By Father John Bayer
Special to The Texas Catholic
I enjoy seeing religious wisdom vindicated by modern science. Let me tell you a brief story about myself.
A few years ago, I was basically crippled by food allergies and chronic pain in my feet, the latter apparently the result of an injury I sustained while exercising. Ever since I was in high school I had been forced to exclude more from my diet as I associated more foods with immediate and severe sinus pressure. To make a long story short, I began with a dairy allergy and ended up having to exclude bread, nuts, rice and several other things, even tap water (yes, for a few weeks at the end I went regularly to buy gallons of distilled water). As for my chronic pain, by the end I was on crutches and unable to stand for more than 10 minutes at a time — and this was long after my injury had healed.
When things got weird enough, I decided to visit a psychiatrist who teaches at Harvard and specializes in cognitive behavioral therapy www.drmajeres.com). I learned from him some of the most liberating truths about the working of our brains and the power of our minds. After meeting for a few sessions and practicing the meditations he recommended for several weeks, my allergies and pain disappeared.
How? What did I learn? A column is not enough to tell the whole story, but let me say a few things. The most important lesson I learned was about adopting a “mindful” attitude toward pain and pleasure, or fear and desire.
Our brains have the ability to create physical symptoms in order to push us away from what we fear and toward what we desire. For example, we blush when we are embarrassed, and we experience an adrenaline rush when we see the grass move in a way that suggests a snake. This ability is natural and good, but we are too inattentive to just how many connections our brain makes, and we rarely evaluate them thoughtfully.
Instead, we often just react on the impulses. When we are in pain we immediately conclude that we are in danger and seek to flee the situation. But what if anxious feelings, a scratchy throat, a tight chest, and a host of other sensations are not things we need to flee at all costs? What if peace lay in discovering our freedom before such feelings? I learned to contemplate negative experiences, rather than seek immediately “to fix” them. Once I stopped running thoughtlessly from pain and instead chose to be open to it, to be mindful and curious about its presence and intensity, something amazing happened: initially, the more I focused the more my pain level went higher — but then it would suddenly drop off. With each meditation the high became lower, until the point where I could eat whatever I wanted without any pain at all.
The key was to meditate peacefully, to contemplate the reality of the present moment rather than fix it. The symptoms I was experiencing were created by my brain in order to get me to react — to flee. And when I learned I was free — that I did not have to react — my brain “realized,” so to speak, that the connection it had drawn was redundant. Our brains make connections rooted in our makeup, experiences and judgments. If we judge an experience with a colleague negatively, for example, our brain may begin to fill us with negative emotions in his or her presence. If we accept this judgment and react on the emotions (either outward with aggression toward our colleague or inward with guilt toward ourselves), we reinforce the association and find ourselves increasingly helpless – or so it would seem — to change our disposition. But if we choose to attend to the signals of our brains, to contemplate them peacefully, then we can rediscover our freedom to exercise a new judgment and stimulate a new association.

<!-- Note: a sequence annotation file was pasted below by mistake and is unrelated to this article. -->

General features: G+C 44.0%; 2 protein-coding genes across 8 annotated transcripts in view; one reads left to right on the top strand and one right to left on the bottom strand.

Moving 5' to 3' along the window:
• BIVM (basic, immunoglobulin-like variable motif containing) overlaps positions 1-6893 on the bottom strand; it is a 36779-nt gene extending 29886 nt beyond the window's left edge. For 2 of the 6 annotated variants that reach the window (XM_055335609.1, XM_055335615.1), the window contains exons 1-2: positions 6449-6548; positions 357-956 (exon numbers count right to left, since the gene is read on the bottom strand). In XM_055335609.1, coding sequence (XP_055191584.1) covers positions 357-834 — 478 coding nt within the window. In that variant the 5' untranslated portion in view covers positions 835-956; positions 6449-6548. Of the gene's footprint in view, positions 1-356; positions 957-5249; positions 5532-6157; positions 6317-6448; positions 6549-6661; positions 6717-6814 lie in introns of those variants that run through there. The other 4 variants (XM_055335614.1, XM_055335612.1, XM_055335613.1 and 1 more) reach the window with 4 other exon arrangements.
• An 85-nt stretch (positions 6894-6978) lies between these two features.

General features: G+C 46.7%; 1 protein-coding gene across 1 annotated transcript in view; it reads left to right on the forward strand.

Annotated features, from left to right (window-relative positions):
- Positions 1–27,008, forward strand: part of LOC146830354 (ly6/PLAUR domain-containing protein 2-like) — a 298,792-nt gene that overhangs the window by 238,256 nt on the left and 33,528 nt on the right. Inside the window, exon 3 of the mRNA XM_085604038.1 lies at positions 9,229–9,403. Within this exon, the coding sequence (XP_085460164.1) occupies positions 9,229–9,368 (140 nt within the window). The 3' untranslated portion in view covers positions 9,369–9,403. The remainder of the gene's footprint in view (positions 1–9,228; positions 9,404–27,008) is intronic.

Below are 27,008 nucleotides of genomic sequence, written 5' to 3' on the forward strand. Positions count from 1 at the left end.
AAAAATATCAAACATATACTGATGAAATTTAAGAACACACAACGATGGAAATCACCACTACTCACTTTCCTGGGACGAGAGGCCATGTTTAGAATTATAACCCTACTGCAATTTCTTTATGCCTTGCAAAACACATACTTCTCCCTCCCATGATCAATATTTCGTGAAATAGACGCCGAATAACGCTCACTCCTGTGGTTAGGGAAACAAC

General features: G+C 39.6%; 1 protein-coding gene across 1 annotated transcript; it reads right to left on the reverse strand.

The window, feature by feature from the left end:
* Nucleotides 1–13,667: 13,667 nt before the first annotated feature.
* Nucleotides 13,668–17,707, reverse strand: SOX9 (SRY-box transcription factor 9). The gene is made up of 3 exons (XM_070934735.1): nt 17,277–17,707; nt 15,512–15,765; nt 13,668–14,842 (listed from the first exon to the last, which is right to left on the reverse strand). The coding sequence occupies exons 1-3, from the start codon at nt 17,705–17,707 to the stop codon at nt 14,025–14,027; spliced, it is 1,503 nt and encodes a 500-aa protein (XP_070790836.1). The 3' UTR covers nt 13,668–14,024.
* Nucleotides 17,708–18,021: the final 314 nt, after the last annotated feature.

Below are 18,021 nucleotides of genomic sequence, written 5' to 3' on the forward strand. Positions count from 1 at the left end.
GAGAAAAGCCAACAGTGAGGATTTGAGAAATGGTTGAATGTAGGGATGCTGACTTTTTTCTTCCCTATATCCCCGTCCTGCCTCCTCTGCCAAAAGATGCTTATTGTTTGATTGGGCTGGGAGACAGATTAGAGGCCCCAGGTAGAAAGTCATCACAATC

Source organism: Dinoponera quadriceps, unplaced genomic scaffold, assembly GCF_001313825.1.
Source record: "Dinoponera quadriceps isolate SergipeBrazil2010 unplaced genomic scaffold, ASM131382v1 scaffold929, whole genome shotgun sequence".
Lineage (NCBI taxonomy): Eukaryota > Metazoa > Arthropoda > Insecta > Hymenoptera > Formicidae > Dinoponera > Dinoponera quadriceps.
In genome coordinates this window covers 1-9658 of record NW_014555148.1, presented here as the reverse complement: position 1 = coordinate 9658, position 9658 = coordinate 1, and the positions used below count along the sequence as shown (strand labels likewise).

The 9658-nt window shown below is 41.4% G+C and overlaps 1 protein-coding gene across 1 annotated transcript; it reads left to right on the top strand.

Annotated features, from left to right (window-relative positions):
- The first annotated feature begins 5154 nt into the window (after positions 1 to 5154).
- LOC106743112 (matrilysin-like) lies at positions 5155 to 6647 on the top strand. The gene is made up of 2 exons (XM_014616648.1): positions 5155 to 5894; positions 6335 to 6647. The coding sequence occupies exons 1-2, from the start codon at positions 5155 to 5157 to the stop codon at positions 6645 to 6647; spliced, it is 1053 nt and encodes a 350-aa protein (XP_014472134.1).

If you want to know more, the psychiatrist I saw has websites to teach the liberating insights I learned. One helps people discover the experience of “flow” as they work, which is a total focus on the task at hand that leaves us energized, controlled and joyful, like an athlete “in the zone” and excelling effortlessly (www.optimalwork.com). Another helps people withstand temptation (www.purityispossible.com). More recently, I learned about an organization in Dallas called Peak Brain (www.preakbrain.com). Its work focuses on helping the brain to regulate itself better to help people reach their potential.
I see all this as a vindication of basic religious convictions, such as the power of our rational spirit and its relation to physical processes, and the healthfulness of peacefully contemplating reality — the will of God. Our attitudes and judgments exert a “top down” influence on the health of our brains and bodies. The mind heals when it prays. The older, materialist determinism, according to which human experience is only the ineluctable result of subatomic particles knocking about like billiard balls, appears more discredited as science advances (in this sense, scientists are only now catching up to those philosophers who have long known that materialism must be false if reason is to reign).
Father John Bayer, O.Cist., is a theologian and monk at the Cistercian Abbey of Our Lady of Dallas in Irving. His column appears occasionally in The Texas Catholic.